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Your individual weight loss plan does not have to be a certain diet with a specific set of rules to follow. Rather than approaching weight loss as a temporary, restrictive endeavor or a fast fix that deprives you of enjoyment, think of your weight loss plan as a long-term journey. The road to sustainable weight loss begins with a shift in your mindset. It's about setting realistic goals and making healthy lifestyle changes to support weight management and overall well-being.

Many fad diets that severely restrict calories promise rapid weight loss, which can make these eating plans seem appealing. But a reasonable and healthy weight loss goal should be about one to two pounds per week. Anything more than that is considered unhealthy and may result in weight regain once normal eating habits are resumed.

No matter what your weight loss plan may be, it should include regular exercise and choosing whole foods over processed foods as part of a healthy, balanced diet. Research shows that lifestyle shifts that prioritize physical activity and nutrition not only support steady weight loss and long-term weight management, but also health and longevity.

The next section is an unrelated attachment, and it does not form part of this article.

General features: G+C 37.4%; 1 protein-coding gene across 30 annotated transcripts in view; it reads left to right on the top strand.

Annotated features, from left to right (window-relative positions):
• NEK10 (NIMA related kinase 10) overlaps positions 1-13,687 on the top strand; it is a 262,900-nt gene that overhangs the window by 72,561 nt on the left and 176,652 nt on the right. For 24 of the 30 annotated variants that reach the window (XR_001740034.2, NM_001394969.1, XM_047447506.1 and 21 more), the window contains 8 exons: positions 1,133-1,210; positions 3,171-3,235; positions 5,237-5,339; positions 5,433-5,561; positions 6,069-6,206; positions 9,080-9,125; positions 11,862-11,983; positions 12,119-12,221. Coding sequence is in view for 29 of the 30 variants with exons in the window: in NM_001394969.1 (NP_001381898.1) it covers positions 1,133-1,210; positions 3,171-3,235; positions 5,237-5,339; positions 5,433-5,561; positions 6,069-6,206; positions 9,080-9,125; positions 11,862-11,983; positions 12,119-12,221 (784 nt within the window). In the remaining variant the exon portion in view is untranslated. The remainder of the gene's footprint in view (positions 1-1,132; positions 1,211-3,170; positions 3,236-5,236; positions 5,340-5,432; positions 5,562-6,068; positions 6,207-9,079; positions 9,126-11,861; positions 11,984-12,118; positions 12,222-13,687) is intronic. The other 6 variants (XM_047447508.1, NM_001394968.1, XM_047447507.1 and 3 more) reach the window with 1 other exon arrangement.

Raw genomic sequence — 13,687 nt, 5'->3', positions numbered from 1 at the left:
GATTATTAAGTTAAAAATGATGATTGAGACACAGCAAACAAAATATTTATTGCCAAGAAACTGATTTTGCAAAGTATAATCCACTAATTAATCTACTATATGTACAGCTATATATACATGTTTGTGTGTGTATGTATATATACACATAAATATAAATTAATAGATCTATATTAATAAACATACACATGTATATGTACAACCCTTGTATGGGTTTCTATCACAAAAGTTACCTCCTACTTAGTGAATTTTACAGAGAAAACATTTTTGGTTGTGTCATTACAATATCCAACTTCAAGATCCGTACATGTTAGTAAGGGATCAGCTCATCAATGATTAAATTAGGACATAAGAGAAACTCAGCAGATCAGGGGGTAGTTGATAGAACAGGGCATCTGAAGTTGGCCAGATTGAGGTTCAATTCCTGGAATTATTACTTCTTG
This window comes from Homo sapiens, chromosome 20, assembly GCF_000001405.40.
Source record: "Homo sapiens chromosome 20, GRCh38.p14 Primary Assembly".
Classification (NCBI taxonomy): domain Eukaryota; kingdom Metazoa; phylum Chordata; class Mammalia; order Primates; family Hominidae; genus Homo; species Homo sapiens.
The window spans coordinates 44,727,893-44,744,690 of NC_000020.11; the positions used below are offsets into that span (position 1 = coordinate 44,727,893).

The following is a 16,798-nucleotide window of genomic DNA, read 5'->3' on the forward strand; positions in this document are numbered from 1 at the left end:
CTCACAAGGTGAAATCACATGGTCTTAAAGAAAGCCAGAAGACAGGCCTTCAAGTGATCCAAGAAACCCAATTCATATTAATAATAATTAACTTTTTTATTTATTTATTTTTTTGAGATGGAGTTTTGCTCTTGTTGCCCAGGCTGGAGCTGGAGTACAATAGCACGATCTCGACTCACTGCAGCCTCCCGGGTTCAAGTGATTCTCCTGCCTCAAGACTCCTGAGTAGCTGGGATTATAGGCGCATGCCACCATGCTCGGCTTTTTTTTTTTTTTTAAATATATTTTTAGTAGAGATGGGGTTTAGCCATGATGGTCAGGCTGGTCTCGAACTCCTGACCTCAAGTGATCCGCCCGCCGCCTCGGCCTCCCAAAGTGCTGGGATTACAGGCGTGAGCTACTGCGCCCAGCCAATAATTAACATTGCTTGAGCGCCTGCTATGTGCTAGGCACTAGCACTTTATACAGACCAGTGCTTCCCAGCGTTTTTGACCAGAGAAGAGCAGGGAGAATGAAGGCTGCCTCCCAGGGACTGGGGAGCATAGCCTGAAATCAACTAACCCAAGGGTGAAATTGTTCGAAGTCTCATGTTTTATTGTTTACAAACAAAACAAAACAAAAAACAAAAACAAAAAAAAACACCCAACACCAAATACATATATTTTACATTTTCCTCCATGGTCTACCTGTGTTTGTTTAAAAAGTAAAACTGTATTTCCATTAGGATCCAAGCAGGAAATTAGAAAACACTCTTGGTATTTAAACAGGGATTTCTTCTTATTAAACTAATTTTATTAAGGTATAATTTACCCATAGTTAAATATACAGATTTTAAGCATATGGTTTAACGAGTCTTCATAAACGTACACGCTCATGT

Your diet history, medical background, and emotional support system all play a part in determining a weight loss plan that works for you. By identifying your specific needs, you can devise a system to suit your goals, lifestyle, and budget.

Are You Setting Unrealistic Goals?

People are often highly motivated and full of excitement at the beginning of their weight loss program. It is often during this phase that it's all too common to set unrealistic goals for weight loss. Setting lofty goals that are unattainable in reality only leads to disappointment—and that goes for any type of goal, not just weight loss.